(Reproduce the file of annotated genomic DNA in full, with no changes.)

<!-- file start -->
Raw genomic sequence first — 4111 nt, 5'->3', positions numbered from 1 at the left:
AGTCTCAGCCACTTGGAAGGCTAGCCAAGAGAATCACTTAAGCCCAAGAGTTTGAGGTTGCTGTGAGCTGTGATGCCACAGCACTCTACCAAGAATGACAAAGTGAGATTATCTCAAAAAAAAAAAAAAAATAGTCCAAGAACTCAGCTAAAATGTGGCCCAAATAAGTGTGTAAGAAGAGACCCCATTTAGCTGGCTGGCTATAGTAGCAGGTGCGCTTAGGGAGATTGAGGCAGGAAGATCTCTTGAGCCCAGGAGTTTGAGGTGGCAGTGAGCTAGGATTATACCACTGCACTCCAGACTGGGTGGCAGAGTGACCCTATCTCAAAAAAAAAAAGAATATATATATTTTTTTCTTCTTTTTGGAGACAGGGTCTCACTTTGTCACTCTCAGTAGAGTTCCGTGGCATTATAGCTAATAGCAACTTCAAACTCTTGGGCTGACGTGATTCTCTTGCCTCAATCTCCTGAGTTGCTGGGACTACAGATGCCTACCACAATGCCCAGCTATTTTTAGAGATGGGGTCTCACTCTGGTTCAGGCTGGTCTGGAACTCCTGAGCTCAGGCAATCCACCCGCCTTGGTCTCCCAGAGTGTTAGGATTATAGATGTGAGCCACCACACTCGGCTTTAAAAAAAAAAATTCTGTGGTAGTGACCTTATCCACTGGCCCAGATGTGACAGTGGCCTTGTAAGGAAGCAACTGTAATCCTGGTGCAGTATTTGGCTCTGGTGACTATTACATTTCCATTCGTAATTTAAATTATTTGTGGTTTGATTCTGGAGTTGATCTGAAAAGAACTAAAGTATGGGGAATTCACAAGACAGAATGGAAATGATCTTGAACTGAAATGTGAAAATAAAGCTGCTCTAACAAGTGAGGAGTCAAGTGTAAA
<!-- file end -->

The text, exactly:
Raw genomic sequence first — 4111 nt, 5'->3', positions numbered from 1 at the left:
AGTCTCAGCCACTTGGAAGGCTAGCCAAGAGAATCACTTAAGCCCAAGAGTTTGAGGTTGCTGTGAGCTGTGATGCCACAGCACTCTACCAAGAATGACAAAGTGAGATTATCTCAAAAAAAAAAAAAAAATAGTCCAAGAACTCAGCTAAAATGTGGCCCAAATAAGTGTGTAAGAAGAGACCCCATTTAGCTGGCTGGCTATAGTAGCAGGTGCGCTTAGGGAGATTGAGGCAGGAAGATCTCTTGAGCCCAGGAGTTTGAGGTGGCAGTGAGCTAGGATTATACCACTGCACTCCAGACTGGGTGGCAGAGTGACCCTATCTCAAAAAAAAAAAGAATATATATATTTTTTTCTTCTTTTTGGAGACAGGGTCTCACTTTGTCACTCTCAGTAGAGTTCCGTGGCATTATAGCTAATAGCAACTTCAAACTCTTGGGCTGACGTGATTCTCTTGCCTCAATCTCCTGAGTTGCTGGGACTACAGATGCCTACCACAATGCCCAGCTATTTTTAGAGATGGGGTCTCACTCTGGTTCAGGCTGGTCTGGAACTCCTGAGCTCAGGCAATCCACCCGCCTTGGTCTCCCAGAGTGTTAGGATTATAGATGTGAGCCACCACACTCGGCTTTAAAAAAAAAAATTCTGTGGTAGTGACCTTATCCACTGGCCCAGATGTGACAGTGGCCTTGTAAGGAAGCAACTGTAATCCTGGTGCAGTATTTGGCTCTGGTGACTATTACATTTCCATTCGTAATTTAAATTATTTGTGGTTTGATTCTGGAGTTGATCTGAAAAGAACTAAAGTATGGGGAATTCACAAGACAGAATGGAAATGATCTTGAACTGAAATGTGAAAATAAAGCTGCTCTAACAAGTGAGGAGTCAAGTGTAAA